The grand scheme wasn’t always her aim. She just wanted to lend a hand.
But as soon as Gayle Spears, an academic professional in the psychology department, answered the ad and got involved with Hope Haven, pieces of a larger puzzle began to snap into place.
Now Hope Haven, a resource center for adults with developmental disabilities, has formed a mutually beneficial relationship with the university.
“Working with developmentally disabled people has always been an interest of mine,” Spears said. “After I began working with (Hope Haven), I started reviewing charts and noticed that some of the psychological evaluations were out of date and I thought, ‘Hey I have a student who could do that.’ ”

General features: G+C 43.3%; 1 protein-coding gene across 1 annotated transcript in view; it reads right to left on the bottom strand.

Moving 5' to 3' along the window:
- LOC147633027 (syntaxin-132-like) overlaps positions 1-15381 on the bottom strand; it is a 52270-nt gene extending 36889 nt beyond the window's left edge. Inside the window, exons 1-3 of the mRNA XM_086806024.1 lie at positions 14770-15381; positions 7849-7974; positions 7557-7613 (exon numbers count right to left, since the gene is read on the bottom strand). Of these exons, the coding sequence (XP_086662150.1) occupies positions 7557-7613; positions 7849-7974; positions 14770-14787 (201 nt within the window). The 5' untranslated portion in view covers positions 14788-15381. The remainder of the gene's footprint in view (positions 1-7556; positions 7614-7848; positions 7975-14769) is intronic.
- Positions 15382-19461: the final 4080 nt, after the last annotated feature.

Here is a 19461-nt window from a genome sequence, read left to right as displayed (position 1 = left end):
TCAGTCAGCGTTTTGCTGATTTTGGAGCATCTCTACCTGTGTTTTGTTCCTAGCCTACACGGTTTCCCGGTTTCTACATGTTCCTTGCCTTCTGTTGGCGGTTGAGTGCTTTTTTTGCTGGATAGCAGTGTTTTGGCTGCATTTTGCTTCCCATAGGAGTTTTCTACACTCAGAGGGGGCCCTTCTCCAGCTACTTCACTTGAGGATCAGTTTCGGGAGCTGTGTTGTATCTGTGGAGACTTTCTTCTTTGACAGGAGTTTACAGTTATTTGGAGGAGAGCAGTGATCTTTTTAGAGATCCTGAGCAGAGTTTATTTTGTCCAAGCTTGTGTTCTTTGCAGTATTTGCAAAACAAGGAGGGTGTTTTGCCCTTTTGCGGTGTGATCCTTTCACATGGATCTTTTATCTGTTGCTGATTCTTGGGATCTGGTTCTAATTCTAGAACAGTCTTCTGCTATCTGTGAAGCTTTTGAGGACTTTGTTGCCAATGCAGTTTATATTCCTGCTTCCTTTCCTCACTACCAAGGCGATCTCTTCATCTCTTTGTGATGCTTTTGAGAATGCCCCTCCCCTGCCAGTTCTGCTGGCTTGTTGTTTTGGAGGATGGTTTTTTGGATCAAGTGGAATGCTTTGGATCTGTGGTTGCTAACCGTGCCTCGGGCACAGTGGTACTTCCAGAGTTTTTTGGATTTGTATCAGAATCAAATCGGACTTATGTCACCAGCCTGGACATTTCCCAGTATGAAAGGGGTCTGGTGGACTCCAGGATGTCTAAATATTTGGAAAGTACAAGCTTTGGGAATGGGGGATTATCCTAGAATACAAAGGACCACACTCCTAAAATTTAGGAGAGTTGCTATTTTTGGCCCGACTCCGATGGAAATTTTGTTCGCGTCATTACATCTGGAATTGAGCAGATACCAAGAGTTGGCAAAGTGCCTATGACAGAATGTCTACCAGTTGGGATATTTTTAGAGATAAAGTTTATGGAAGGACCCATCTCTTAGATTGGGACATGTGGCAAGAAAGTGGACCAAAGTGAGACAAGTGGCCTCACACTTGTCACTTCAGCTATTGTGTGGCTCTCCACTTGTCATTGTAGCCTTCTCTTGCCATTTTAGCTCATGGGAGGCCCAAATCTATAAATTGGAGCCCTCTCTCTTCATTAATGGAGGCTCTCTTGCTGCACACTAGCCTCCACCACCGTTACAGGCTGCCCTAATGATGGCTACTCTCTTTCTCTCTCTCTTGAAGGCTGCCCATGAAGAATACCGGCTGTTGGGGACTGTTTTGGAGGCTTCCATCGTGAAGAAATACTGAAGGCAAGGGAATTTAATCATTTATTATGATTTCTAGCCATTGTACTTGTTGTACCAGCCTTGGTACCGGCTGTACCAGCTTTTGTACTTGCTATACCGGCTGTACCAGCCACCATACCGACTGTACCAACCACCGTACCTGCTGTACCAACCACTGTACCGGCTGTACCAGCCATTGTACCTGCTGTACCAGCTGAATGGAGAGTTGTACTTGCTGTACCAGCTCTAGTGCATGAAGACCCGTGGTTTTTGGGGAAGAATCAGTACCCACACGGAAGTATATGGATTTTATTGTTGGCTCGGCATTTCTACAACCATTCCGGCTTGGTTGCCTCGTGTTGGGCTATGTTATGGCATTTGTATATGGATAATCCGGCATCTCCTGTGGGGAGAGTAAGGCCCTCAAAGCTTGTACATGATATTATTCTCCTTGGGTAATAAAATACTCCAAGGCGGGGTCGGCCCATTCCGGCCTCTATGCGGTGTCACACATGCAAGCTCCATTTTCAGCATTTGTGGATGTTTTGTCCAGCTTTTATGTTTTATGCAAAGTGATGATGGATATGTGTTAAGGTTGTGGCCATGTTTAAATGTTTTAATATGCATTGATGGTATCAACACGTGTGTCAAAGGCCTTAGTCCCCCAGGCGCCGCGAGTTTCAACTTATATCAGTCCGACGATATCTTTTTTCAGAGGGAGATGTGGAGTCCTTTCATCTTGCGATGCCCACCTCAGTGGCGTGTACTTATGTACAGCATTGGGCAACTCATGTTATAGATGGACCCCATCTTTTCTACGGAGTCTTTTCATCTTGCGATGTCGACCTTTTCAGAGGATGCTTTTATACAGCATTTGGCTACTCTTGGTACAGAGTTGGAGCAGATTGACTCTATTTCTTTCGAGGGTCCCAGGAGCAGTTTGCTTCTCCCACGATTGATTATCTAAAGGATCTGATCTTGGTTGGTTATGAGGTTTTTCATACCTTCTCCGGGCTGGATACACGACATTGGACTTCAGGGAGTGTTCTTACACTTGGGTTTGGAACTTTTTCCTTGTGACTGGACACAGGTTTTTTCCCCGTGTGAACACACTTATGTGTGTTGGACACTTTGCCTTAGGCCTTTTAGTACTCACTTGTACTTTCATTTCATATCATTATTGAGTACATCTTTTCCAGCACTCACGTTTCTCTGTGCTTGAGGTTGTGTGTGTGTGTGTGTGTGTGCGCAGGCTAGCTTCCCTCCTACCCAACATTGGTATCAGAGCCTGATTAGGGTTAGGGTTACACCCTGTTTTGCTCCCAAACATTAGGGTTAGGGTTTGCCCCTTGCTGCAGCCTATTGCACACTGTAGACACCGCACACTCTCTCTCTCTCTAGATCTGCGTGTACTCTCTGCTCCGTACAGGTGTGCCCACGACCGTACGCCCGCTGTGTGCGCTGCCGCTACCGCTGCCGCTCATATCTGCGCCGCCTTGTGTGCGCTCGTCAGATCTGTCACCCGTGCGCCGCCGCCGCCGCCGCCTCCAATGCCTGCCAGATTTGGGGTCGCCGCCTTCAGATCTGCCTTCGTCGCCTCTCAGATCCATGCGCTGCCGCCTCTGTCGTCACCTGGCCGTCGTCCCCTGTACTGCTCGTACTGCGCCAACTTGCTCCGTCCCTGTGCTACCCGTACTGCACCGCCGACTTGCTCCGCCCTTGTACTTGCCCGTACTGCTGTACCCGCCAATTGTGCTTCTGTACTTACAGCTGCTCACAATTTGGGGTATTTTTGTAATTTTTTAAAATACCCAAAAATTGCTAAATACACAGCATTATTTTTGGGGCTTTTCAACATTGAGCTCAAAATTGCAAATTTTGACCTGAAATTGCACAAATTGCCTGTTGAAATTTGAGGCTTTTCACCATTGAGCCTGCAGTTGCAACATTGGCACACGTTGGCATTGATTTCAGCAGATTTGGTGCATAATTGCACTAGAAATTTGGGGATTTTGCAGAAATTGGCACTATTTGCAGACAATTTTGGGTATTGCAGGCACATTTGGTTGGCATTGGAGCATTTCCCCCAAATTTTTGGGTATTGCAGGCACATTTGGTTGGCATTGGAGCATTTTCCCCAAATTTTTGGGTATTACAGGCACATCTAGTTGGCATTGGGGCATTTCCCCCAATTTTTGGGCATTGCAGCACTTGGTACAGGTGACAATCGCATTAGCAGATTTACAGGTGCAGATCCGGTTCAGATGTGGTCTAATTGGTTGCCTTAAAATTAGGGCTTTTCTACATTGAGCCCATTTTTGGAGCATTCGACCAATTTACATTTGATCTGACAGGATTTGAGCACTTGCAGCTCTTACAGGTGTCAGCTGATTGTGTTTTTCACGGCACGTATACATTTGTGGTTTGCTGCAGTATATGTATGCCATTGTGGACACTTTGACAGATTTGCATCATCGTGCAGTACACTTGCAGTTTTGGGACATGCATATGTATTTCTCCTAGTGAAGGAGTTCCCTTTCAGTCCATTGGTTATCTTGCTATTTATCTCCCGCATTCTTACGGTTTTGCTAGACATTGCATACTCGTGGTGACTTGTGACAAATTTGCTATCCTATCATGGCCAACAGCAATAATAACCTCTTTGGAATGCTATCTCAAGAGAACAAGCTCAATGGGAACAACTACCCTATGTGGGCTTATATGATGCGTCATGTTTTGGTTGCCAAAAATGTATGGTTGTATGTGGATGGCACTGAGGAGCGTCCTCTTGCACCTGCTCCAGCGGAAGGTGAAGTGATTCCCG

The center now sends clients to campus for counseling sessions and master’s students visit the center weekly to provide low-cost individual and group therapy.
“For the population we work with, there’s a real shortage of mental health care and counseling services. It simply doesn’t exist in Athens,” said Claudia Coppola, the social worker at Hope Haven. “Before Gayle and UGA got involved, our clients didn’t have counseling. It’s been an invaluable service for the individuals we work with.”
Through the program, graduate students have a rare ability to work with the developmentally disabled and the clients have a chance to see a therapist regularly.
“Years ago, we all began to realize that developmentally disabled adults have the same mental health issues that everybody else faces,” Spears said. “And having a supportive ear to hear their concerns is very helpful to them.”
In addition to helping with low-cost counseling, UGA supports Hope Haven and many other organizations through the annual Campaign for Charities, which runs through Dec. 19.